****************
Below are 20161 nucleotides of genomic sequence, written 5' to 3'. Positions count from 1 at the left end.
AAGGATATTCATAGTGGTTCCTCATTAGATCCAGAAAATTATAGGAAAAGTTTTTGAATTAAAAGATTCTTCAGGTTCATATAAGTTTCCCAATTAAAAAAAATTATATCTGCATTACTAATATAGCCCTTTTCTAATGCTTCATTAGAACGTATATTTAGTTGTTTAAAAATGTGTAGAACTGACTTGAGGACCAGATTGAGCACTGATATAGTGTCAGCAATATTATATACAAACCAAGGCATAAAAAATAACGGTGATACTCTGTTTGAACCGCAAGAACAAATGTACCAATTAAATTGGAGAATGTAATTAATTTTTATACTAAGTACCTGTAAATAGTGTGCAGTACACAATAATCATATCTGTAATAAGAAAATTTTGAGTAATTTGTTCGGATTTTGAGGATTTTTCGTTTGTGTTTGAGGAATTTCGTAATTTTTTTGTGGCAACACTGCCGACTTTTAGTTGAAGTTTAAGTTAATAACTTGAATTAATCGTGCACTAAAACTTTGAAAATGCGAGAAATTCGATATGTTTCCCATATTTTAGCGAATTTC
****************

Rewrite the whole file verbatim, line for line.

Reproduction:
Below are 20161 nucleotides of genomic sequence, written 5' to 3'. Positions count from 1 at the left end.
AAGGATATTCATAGTGGTTCCTCATTAGATCCAGAAAATTATAGGAAAAGTTTTTGAATTAAAAGATTCTTCAGGTTCATATAAGTTTCCCAATTAAAAAAAATTATATCTGCATTACTAATATAGCCCTTTTCTAATGCTTCATTAGAACGTATATTTAGTTGTTTAAAAATGTGTAGAACTGACTTGAGGACCAGATTGAGCACTGATATAGTGTCAGCAATATTATATACAAACCAAGGCATAAAAAATAACGGTGATACTCTGTTTGAACCGCAAGAACAAATGTACCAATTAAATTGGAGAATGTAATTAATTTTTATACTAAGTACCTGTAAATAGTGTGCAGTACACAATAATCATATCTGTAATAAGAAAATTTTGAGTAATTTGTTCGGATTTTGAGGATTTTTCGTTTGTGTTTGAGGAATTTCGTAATTTTTTTGTGGCAACACTGCCGACTTTTAGTTGAAGTTTAAGTTAATAACTTGAATTAATCGTGCACTAAAACTTTGAAAATGCGAGAAATTCGATATGTTTCCCATATTTTAGCGAATTTC